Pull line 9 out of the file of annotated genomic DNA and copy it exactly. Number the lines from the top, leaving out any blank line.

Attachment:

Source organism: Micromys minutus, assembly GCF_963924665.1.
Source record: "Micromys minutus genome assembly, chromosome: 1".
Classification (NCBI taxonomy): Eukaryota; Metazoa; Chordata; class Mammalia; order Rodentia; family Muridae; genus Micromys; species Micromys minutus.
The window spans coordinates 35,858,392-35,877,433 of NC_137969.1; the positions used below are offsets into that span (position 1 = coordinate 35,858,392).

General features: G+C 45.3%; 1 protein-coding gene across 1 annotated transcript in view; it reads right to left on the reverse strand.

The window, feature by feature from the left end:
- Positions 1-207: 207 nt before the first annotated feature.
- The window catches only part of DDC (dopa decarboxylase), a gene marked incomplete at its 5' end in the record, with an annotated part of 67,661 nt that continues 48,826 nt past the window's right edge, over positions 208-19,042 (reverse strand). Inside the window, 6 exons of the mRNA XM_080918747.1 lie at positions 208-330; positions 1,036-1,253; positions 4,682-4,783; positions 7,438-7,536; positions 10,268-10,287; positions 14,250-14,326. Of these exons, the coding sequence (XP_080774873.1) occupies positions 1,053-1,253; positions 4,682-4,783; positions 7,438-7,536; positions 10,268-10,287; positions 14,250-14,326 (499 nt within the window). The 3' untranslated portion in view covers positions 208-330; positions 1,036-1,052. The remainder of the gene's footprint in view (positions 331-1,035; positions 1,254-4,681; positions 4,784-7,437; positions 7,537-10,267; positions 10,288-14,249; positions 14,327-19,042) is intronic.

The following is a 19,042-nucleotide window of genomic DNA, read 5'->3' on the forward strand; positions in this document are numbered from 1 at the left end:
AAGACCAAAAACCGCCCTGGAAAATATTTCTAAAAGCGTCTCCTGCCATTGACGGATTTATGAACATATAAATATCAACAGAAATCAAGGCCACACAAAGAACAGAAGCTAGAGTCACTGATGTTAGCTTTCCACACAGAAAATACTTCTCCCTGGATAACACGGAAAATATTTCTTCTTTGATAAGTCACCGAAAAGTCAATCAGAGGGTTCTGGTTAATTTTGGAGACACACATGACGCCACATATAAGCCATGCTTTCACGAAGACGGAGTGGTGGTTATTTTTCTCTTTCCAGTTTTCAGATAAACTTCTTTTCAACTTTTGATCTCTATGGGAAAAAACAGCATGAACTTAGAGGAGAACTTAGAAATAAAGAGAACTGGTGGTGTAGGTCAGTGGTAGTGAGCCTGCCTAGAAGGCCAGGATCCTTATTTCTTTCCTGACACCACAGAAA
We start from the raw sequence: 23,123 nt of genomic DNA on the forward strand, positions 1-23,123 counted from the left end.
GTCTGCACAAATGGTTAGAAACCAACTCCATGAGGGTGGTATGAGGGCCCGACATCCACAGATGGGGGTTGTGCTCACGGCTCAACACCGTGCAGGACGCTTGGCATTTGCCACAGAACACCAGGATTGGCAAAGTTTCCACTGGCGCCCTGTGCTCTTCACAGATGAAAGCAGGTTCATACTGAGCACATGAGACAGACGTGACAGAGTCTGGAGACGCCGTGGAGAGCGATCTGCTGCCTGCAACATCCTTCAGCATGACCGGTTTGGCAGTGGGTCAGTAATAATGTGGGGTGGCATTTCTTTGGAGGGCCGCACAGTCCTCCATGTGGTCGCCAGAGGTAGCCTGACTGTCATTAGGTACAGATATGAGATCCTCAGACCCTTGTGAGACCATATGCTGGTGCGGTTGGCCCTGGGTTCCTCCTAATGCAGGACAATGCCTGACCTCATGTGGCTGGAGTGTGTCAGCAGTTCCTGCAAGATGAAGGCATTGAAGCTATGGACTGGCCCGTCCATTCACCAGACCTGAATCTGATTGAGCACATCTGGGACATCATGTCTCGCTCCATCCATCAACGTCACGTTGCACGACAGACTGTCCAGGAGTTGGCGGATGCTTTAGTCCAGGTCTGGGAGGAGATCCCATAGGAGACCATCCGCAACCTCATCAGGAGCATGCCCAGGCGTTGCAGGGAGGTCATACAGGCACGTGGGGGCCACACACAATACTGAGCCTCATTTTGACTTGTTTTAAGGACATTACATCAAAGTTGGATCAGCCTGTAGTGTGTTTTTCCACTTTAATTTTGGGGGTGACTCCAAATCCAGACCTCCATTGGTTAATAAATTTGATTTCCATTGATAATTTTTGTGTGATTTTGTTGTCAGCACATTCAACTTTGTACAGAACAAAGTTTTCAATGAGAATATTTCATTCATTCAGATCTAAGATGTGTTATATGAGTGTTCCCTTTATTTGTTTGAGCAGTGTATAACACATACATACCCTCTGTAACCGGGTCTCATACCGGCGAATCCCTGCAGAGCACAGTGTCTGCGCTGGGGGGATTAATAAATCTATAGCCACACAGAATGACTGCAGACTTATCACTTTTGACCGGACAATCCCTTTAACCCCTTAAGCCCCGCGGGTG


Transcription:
The following is a 19,042-nucleotide window of genomic DNA, read 5'->3' on the forward strand; positions in this document are numbered from 1 at the left end: